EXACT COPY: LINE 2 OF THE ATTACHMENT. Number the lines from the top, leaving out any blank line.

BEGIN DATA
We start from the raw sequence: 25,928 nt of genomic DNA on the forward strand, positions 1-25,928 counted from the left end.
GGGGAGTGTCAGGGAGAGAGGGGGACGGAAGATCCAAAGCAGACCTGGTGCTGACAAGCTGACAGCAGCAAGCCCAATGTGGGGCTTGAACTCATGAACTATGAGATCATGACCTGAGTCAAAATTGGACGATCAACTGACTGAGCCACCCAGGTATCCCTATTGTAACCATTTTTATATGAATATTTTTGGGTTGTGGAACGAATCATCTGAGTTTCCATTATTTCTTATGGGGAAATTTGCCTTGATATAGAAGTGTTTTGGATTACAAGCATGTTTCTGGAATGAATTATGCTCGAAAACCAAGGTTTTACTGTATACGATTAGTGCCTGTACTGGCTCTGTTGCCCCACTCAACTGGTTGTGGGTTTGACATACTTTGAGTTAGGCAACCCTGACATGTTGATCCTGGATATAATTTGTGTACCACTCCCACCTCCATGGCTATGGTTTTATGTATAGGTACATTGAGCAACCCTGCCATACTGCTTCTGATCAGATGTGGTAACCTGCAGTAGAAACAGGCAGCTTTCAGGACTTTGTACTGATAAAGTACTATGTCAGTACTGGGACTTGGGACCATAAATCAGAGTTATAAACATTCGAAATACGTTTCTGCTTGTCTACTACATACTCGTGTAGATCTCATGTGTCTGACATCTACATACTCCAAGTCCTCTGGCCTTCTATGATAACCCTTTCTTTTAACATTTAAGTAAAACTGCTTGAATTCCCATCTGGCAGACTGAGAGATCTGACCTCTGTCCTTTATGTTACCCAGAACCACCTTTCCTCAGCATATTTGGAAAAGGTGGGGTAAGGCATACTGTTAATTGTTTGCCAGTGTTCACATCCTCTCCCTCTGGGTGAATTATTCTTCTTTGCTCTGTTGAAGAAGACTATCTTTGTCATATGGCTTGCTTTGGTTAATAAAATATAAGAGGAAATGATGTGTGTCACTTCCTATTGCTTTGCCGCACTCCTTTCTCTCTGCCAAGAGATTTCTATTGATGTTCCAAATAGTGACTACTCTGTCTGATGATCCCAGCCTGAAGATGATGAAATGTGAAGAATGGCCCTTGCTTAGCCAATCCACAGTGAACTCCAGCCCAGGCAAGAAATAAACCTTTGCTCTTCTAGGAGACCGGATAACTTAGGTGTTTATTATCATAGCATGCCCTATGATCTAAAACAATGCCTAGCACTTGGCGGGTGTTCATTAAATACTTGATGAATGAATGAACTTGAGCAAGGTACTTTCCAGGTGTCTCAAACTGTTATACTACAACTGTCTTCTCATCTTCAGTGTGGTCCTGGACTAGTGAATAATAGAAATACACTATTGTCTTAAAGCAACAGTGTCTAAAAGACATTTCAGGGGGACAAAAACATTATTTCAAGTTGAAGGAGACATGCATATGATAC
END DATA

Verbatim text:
GGGGAGTGTCAGGGAGAGAGGGGGACGGAAGATCCAAAGCAGACCTGGTGCTGACAAGCTGACAGCAGCAAGCCCAATGTGGGGCTTGAACTCATGAACTATGAGATCATGACCTGAGTCAAAATTGGACGATCAACTGACTGAGCCACCCAGGTATCCCTATTGTAACCATTTTTATATGAATATTTTTGGGTTGTGGAACGAATCATCTGAGTTTCCATTATTTCTTATGGGGAAATTTGCCTTGATATAGAAGTGTTTTGGATTACAAGCATGTTTCTGGAATGAATTATGCTCGAAAACCAAGGTTTTACTGTATACGATTAGTGCCTGTACTGGCTCTGTTGCCCCACTCAACTGGTTGTGGGTTTGACATACTTTGAGTTAGGCAACCCTGACATGTTGATCCTGGATATAATTTGTGTACCACTCCCACCTCCATGGCTATGGTTTTATGTATAGGTACATTGAGCAACCCTGCCATACTGCTTCTGATCAGATGTGGTAACCTGCAGTAGAAACAGGCAGCTTTCAGGACTTTGTACTGATAAAGTACTATGTCAGTACTGGGACTTGGGACCATAAATCAGAGTTATAAACATTCGAAATACGTTTCTGCTTGTCTACTACATACTCGTGTAGATCTCATGTGTCTGACATCTACATACTCCAAGTCCTCTGGCCTTCTATGATAACCCTTTCTTTTAACATTTAAGTAAAACTGCTTGAATTCCCATCTGGCAGACTGAGAGATCTGACCTCTGTCCTTTATGTTACCCAGAACCACCTTTCCTCAGCATATTTGGAAAAGGTGGGGTAAGGCATACTGTTAATTGTTTGCCAGTGTTCACATCCTCTCCCTCTGGGTGAATTATTCTTCTTTGCTCTGTTGAAGAAGACTATCTTTGTCATATGGCTTGCTTTGGTTAATAAAATATAAGAGGAAATGATGTGTGTCACTTCCTATTGCTTTGCCGCACTCCTTTCTCTCTGCCAAGAGATTTCTATTGATGTTCCAAATAGTGACTACTCTGTCTGATGATCCCAGCCTGAAGATGATGAAATGTGAAGAATGGCCCTTGCTTAGCCAATCCACAGTGAACTCCAGCCCAGGCAAGAAATAAACCTTTGCTCTTCTAGGAGACCGGATAACTTAGGTGTTTATTATCATAGCATGCCCTATGATCTAAAACAATGCCTAGCACTTGGCGGGTGTTCATTAAATACTTGATGAATGAATGAACTTGAGCAAGGTACTTTCCAGGTGTCTCAAACTGTTATACTACAACTGTCTTCTCATCTTCAGTGTGGTCCTGGACTAGTGAATAATAGAAATACACTATTGTCTTAAAGCAACAGTGTCTAAAAGACATTTCAGGGGGACAAAAACATTATTTCAAGTTGAAGGAGACATGCATATGATAC